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Sundiver (1980)

by David Brin

Other authors: See the other authors section.

Series: First Uplift Trilogy (1), Uplift Saga (1)

MembersReviewsPopularityAverage ratingMentions
3,443542,659 (3.53)68
Mankind encounters conflicts among the inhabitants of the universe, as brave individuals prepare to journey into the boiling inferno of the sun.
  1. 20
    Nimrod Hunt by Charles Sheffield (lesvrolyk)
    lesvrolyk: Tons of cool aliens!
  2. 21
    Babel-17 by Samuel R. Delany (LamontCranston)
    LamontCranston: Space Opera, updated. Strange mystery, assemble a crew of lively characters, go explore it. Sound familiar?
  3. 00
    The Algebraist by Iain M. Banks (LamontCranston)
  4. 22
    Ringworld by Larry Niven (LamontCranston)
    LamontCranston: Space Opera, updated. Strange mystery, assemble a crew of lively characters, go explore it. Sound familiar?
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» See also 68 mentions

English (51)  French (1)  Dutch (1)  Finnish (1)  All languages (54)
Showing 1-5 of 51 (next | show all)
Good book, terrible cover.
  CatherineMachineGun | Jul 31, 2020 |
This is science fiction from 1980 and is therefore not obsessed with:
1) Computers.
2) Nanotech.
3) Wormholes.

This makes it rather refreshing. Instead this book uses an old theme, prevalent in post-WWII American SF: Humans (read the USA) are superior to everybody else. In this example, humans are technologically outclassed by every other space-faring species in the galaxy but are superior because their intelligence evolved naturally instead of being the result of genetic manipulation by an older species. Or maybe not - it's the hottest debate in the galaxy. Various species think humans are upstarts. Others - usually also younger species - kinda like humans. Devious, nefarious politics ensues and our protagonist gets caught up in it.

A slow start leads on to an exciting Poirot-style murder mystery and then a further action-adventure in the chromosphere of the sun, where life has been discovered. Apart from being a compelling story, the main interesting thing in the book is this sun-life. I'm sure I've come across the idea of star life before but never in as much detail.

Inevitably this is the first volume of a series; I'm inclined to carry on with it if I spot the remaining volumes. ( )
  Arbieroo | Jul 17, 2020 |
life forms in Sun
  ritaer | Jun 6, 2020 |
I greatly enjoyed re-reading this one. I did not notice a great difference from the 80's edition, but according to the author, that means he was successful in removing some overly 80's language. ( )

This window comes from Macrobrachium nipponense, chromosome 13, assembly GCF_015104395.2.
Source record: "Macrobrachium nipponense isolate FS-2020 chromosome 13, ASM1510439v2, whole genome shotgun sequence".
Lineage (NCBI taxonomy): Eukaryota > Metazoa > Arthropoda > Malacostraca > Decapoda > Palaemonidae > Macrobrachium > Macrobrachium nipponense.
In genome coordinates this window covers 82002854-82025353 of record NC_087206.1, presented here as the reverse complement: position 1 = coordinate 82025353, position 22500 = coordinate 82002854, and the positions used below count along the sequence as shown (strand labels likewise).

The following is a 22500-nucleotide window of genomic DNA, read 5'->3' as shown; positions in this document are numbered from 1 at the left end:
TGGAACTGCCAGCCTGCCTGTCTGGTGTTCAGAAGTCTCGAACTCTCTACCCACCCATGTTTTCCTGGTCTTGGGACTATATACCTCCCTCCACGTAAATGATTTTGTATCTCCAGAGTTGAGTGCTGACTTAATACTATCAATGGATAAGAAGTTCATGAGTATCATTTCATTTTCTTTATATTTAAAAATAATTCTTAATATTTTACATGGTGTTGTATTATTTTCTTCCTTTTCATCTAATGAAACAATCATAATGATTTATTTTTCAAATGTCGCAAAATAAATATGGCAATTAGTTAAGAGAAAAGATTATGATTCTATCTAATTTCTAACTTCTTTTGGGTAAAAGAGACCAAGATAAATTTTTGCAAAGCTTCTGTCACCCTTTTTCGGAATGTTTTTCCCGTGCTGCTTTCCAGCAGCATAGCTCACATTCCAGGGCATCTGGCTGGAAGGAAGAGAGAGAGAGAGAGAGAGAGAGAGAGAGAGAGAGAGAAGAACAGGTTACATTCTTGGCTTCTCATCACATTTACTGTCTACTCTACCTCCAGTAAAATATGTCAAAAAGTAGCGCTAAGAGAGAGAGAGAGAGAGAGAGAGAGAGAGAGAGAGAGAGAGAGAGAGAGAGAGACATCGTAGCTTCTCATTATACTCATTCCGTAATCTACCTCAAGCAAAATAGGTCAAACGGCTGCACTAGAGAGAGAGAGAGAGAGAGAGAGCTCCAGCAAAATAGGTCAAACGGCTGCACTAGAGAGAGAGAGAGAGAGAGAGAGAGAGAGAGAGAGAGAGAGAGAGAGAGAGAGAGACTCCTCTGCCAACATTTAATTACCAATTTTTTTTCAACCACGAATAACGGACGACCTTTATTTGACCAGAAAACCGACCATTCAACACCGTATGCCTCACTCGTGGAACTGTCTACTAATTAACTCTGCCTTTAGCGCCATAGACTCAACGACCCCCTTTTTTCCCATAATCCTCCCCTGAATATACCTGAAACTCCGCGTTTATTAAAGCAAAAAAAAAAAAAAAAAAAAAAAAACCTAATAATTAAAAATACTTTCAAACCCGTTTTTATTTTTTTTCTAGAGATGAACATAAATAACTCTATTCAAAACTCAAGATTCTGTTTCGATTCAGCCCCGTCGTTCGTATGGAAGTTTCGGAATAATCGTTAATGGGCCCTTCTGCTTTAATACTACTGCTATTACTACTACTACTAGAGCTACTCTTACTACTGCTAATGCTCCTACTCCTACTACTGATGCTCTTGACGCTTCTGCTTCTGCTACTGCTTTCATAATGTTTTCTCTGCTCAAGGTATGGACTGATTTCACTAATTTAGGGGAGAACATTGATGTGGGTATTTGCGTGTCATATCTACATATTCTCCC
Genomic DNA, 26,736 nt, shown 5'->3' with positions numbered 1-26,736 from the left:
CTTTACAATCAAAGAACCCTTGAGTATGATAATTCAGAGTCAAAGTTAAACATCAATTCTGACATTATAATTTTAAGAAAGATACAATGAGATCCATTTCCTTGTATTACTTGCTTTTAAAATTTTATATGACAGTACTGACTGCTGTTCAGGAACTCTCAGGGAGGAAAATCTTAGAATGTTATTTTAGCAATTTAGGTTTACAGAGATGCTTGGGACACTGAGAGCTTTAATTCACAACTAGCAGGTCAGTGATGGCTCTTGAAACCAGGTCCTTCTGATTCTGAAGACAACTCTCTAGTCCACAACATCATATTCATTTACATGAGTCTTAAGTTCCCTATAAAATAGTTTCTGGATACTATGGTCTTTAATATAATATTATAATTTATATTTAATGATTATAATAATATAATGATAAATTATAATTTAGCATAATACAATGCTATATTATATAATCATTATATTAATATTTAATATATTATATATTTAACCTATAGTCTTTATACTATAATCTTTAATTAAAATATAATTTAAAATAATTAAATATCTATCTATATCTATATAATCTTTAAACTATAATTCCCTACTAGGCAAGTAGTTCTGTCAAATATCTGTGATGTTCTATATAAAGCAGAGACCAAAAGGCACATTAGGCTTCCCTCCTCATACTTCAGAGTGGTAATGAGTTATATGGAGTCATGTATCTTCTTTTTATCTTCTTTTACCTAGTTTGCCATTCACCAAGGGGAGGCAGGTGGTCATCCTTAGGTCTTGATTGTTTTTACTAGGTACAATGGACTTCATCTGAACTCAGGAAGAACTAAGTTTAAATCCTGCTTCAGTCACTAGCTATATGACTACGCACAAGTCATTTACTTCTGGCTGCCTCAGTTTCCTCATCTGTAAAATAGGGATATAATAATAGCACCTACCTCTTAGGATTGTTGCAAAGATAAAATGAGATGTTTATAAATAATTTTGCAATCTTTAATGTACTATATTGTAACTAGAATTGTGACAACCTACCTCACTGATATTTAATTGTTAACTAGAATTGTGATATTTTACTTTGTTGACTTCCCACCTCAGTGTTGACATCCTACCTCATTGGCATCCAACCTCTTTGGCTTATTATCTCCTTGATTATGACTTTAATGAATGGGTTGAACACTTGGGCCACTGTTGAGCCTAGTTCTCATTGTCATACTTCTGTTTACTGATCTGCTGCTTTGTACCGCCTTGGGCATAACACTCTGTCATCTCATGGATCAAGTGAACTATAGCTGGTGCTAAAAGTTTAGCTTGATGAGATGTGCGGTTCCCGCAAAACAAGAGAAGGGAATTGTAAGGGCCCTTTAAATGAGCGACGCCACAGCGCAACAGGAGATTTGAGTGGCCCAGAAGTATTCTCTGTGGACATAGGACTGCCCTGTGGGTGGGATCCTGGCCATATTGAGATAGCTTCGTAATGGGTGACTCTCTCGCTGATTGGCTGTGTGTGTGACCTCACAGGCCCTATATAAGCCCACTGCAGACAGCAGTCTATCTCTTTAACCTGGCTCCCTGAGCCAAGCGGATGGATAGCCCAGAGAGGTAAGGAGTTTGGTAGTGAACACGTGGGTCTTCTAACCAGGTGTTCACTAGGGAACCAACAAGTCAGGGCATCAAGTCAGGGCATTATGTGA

Karlstar | May 28, 2020 |
2020 reread:
Boy, this was not at all the book that I thought that I remembered! I must have subconsciously recalled the main point as I did "figure out" many of the twists in the plot but I had forgotten the main framework of the story! I thought it was going to be about the dolphins not the 'Solarians' whose existence I didn't believe in until the very end of the book! I thought that they too were part of the hoax. ( )
  leslie.98 | Mar 29, 2020 |
Showing 1-5 of 51 (next | show all)
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» Add other authors (7 possible)

Author nameRoleType of authorWork?Status
Brin, Davidprimary authorall editionsconfirmed
Burns, JimCover artistsecondary authorsome editionsconfirmed

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Folio SF (305)
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Epigraph
... it is reasonable to hope that in the not too distant future we shall be competent to understand so simple a thing as a star. - A. S. Eddington, 1926
Dedication
To my brothers Dan and Stan, to Arglebargle the IVth . . . and to somebody else.
First words
"Makakai, are you ready?"
Quotations
"Once a caveman, always a caveman, ejh LaRoque? Men get all the way to the sun, and they build a fire to stay warm!"
Last words
(Click to show. Warning: May contain spoilers.)
Disambiguation notice
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Mankind encounters conflicts among the inhabitants of the universe, as brave individuals prepare to journey into the boiling inferno of the sun.

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